Ripped from shocking 2012 headlines, 26 PEBBLES tells the story of America’s bloodiest massacre of young school children through the eyes, words, and memories of people who were there at the time. Playwright Eric Ulloa turned interviews of Newtown residents who were forced to deal with the painful and emotional aftermath of the school shooting into a powerful and thought-provoking script.
It is December 14, 2012 in Newtown, Connecticut – just weeks before Christmas in a small town anticipating the holiday season. They love their close-knit community and enjoy participating in the timeless rituals that precede a festive time of year. And then the unthinkable happens, an event which will change their lives forever. A troubled teen enters the local Sandy Hook Elementary School and begins to randomly shoot at everyone in his path. The death toll mounts as 20 children and six school staff are fatally shot. The rampage finally ends when the shooter commits suicide.
In painstaking detail, author Ulloa gradually escalates the horror of the scene, from peaceful small town activities to escalating chaos as people begin to grasp what has occurred. 26 PEBBLES is the tale of humanity at its worst – and perhaps at its best as well – as real people start to digest the awful, unthinkable events of that day and come to terms with the inevitable aftereffects of such a tragedy.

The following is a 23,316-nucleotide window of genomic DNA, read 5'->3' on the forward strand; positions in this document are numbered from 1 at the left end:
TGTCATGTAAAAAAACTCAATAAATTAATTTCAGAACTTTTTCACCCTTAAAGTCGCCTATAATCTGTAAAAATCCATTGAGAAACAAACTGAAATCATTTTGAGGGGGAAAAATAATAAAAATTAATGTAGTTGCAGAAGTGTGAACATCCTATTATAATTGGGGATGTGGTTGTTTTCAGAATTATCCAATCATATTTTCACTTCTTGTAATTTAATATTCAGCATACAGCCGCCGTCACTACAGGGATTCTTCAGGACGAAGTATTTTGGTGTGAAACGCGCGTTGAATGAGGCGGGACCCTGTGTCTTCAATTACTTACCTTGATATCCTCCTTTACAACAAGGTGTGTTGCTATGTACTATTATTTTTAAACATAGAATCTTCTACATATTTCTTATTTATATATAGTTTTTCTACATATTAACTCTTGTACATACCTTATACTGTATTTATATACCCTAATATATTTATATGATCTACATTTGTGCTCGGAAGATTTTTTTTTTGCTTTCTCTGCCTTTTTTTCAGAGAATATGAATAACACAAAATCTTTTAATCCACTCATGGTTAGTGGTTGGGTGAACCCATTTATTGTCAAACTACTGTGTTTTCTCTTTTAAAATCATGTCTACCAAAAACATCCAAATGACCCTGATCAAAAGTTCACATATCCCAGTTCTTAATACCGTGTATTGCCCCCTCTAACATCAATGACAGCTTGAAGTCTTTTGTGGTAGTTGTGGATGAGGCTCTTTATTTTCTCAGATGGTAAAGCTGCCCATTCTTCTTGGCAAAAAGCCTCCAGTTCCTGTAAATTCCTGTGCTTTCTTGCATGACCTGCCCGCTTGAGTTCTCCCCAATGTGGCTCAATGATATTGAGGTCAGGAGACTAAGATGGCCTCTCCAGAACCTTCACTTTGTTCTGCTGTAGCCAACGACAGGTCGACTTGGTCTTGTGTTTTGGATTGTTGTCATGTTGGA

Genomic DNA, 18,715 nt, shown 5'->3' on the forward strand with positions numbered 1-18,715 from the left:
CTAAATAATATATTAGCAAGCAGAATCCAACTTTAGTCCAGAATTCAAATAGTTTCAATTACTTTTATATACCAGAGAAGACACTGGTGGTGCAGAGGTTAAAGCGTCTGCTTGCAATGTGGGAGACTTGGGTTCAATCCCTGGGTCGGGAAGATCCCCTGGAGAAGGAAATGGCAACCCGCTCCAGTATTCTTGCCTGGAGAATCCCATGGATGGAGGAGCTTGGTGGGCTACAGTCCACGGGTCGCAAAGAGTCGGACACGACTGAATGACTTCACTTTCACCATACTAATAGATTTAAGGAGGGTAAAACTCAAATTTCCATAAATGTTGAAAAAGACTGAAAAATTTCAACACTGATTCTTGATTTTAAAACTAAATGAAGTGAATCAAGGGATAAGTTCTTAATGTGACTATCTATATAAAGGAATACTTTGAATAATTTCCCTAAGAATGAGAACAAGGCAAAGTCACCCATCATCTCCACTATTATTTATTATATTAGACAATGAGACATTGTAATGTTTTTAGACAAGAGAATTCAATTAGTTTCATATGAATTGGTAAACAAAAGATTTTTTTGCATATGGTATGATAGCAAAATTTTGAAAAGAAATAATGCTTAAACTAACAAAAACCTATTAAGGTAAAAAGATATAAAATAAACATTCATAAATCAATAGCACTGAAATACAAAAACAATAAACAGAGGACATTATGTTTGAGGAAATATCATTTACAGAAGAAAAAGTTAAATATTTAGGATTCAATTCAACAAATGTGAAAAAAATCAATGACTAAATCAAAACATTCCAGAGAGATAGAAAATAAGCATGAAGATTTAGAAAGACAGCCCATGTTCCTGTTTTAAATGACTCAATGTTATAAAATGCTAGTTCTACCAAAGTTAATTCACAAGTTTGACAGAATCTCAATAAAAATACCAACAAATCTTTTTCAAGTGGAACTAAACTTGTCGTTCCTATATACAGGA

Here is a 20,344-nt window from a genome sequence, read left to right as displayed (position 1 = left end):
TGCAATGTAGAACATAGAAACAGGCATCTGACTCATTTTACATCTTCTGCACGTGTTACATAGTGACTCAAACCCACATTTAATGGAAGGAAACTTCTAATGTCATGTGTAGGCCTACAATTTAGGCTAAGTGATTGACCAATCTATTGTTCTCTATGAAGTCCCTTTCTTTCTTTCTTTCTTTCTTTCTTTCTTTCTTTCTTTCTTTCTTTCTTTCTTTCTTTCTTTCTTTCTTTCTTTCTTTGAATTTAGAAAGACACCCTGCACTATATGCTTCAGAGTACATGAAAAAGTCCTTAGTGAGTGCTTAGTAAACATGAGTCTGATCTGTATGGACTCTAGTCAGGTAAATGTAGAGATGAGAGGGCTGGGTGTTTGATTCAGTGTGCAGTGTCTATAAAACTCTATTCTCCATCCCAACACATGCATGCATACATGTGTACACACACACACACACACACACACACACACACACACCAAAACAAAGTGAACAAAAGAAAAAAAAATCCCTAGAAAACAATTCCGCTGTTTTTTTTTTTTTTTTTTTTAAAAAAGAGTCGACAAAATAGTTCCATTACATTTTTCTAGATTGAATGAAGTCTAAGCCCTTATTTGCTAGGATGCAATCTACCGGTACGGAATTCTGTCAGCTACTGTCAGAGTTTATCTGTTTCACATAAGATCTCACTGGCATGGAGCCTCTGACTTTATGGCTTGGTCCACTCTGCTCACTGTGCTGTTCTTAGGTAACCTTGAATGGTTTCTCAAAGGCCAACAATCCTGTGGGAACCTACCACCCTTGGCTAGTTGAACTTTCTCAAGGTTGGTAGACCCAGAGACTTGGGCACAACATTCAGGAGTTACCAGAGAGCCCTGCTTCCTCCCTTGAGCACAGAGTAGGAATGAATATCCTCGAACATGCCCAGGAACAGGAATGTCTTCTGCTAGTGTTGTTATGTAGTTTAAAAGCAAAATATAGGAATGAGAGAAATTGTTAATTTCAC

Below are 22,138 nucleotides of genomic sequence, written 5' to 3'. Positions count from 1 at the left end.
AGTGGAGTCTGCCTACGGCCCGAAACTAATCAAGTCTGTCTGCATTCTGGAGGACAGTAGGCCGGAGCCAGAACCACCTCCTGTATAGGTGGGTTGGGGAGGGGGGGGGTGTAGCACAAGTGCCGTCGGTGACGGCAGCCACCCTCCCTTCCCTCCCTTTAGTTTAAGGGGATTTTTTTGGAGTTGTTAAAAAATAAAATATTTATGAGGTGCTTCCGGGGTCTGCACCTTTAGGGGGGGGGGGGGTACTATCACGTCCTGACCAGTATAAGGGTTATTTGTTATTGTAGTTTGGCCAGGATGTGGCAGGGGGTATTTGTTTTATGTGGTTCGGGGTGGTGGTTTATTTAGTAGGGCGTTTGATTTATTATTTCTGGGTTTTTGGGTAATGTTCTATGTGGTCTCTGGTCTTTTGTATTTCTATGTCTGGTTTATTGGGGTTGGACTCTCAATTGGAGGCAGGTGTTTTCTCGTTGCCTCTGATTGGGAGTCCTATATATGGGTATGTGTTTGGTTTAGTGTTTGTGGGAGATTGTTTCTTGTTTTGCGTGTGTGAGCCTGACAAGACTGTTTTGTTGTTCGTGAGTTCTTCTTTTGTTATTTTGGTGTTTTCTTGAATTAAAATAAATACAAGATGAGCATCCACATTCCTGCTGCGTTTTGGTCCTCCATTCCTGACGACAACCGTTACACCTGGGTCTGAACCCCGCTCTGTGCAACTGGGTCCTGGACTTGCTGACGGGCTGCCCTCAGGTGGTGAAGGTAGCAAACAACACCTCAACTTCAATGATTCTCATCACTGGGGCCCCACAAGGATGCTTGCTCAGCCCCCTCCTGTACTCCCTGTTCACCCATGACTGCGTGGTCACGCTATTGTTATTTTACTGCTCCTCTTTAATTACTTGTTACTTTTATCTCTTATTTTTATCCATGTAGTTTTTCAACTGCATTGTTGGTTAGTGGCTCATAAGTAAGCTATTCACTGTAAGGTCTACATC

Six actors make Newtown come alive as they shift characters to include the many Newtown residents who shared their stories. Kudos to Jennifer Lee Laks, Joe Lorenzo, George Villas, Jean Kauffman, Michele Schultz, and Roslyn Cohn, who skillfully take on multiple roles as the narrative unfolds. 26 PEBBLES is about feelings, and the actors artfully blend fact and feeling to portray a moment in America’s history which should not be repeated. Director Jules Aaron does a splendid and highly professional job of guiding these characters to their final destination.
Jeff G. Rack’s set is simple and lends minimal distraction to a story which has its own powerful impact. Brandon Baruch’s lighting, Joseph Slawinski’s sound, and Michele Young’s costumes are also low key – again emphasizing the emotional moments happening on stage. The program offers special thanks to Chad Wyckoff and The Human Race Theatre Company “for generously allowing us to use their graphic for 26 PEBBLES.”
26 PEBBLES is a play which should be mandatory of just about anyone, including school children and adults. This is especially true due to the unbiased authentically human accounts of an unexpected tragedy. But while the play could ultimately have emphasized revenge and retribution. It instead ends on just the right positive note. To quote Newtown’s local rabbi, “Newtown doesn’t want to be remembered as the town of tragedy…we want to be remembered as a bridge to a new and kinder world…it’s not about the suburbs or the urban areas…it’s about the red blood that flows out of all of our veins…it’s about the clear tears that flow out of our eyes…we are all the same…”